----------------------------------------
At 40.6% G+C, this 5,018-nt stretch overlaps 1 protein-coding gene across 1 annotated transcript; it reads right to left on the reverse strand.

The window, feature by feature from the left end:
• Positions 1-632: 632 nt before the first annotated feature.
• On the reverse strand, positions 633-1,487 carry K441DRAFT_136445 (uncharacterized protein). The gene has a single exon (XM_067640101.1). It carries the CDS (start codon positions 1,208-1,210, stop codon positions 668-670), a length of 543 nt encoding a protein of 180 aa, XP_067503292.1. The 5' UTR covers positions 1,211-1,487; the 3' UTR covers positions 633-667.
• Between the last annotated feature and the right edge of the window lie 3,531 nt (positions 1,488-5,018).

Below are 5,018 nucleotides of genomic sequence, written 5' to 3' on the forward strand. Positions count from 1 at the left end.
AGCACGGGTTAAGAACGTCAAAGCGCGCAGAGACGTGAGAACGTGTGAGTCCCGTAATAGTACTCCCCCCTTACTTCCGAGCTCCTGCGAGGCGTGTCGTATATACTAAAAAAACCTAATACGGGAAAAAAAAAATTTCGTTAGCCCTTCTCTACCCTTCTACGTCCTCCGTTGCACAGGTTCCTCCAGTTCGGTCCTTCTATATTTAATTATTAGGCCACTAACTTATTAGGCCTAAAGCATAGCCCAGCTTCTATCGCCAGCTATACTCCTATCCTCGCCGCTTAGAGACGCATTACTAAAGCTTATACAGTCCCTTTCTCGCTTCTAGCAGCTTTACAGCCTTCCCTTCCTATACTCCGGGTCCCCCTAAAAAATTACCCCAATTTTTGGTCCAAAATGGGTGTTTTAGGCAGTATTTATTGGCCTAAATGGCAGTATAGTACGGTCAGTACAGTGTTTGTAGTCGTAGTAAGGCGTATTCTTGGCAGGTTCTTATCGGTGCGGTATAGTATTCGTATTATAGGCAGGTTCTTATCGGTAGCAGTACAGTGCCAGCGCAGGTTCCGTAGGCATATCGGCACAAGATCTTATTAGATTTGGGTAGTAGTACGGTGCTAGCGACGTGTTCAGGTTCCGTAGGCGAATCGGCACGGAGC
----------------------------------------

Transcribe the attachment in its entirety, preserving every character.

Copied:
At 40.6% G+C, this 5,018-nt stretch overlaps 1 protein-coding gene across 1 annotated transcript; it reads right to left on the reverse strand.

The window, feature by feature from the left end:
• Positions 1-632: 632 nt before the first annotated feature.
• On the reverse strand, positions 633-1,487 carry K441DRAFT_136445 (uncharacterized protein). The gene has a single exon (XM_067640101.1). It carries the CDS (start codon positions 1,208-1,210, stop codon positions 668-670), a length of 543 nt encoding a protein of 180 aa, XP_067503292.1. The 5' UTR covers positions 1,211-1,487; the 3' UTR covers positions 633-667.
• Between the last annotated feature and the right edge of the window lie 3,531 nt (positions 1,488-5,018).

Below are 5,018 nucleotides of genomic sequence, written 5' to 3' on the forward strand. Positions count from 1 at the left end.
AGCACGGGTTAAGAACGTCAAAGCGCGCAGAGACGTGAGAACGTGTGAGTCCCGTAATAGTACTCCCCCCTTACTTCCGAGCTCCTGCGAGGCGTGTCGTATATACTAAAAAAACCTAATACGGGAAAAAAAAAATTTCGTTAGCCCTTCTCTACCCTTCTACGTCCTCCGTTGCACAGGTTCCTCCAGTTCGGTCCTTCTATATTTAATTATTAGGCCACTAACTTATTAGGCCTAAAGCATAGCCCAGCTTCTATCGCCAGCTATACTCCTATCCTCGCCGCTTAGAGACGCATTACTAAAGCTTATACAGTCCCTTTCTCGCTTCTAGCAGCTTTACAGCCTTCCCTTCCTATACTCCGGGTCCCCCTAAAAAATTACCCCAATTTTTGGTCCAAAATGGGTGTTTTAGGCAGTATTTATTGGCCTAAATGGCAGTATAGTACGGTCAGTACAGTGTTTGTAGTCGTAGTAAGGCGTATTCTTGGCAGGTTCTTATCGGTGCGGTATAGTATTCGTATTATAGGCAGGTTCTTATCGGTAGCAGTACAGTGCCAGCGCAGGTTCCGTAGGCATATCGGCACAAGATCTTATTAGATTTGGGTAGTAGTACGGTGCTAGCGACGTGTTCAGGTTCCGTAGGCGAATCGGCACGGAGC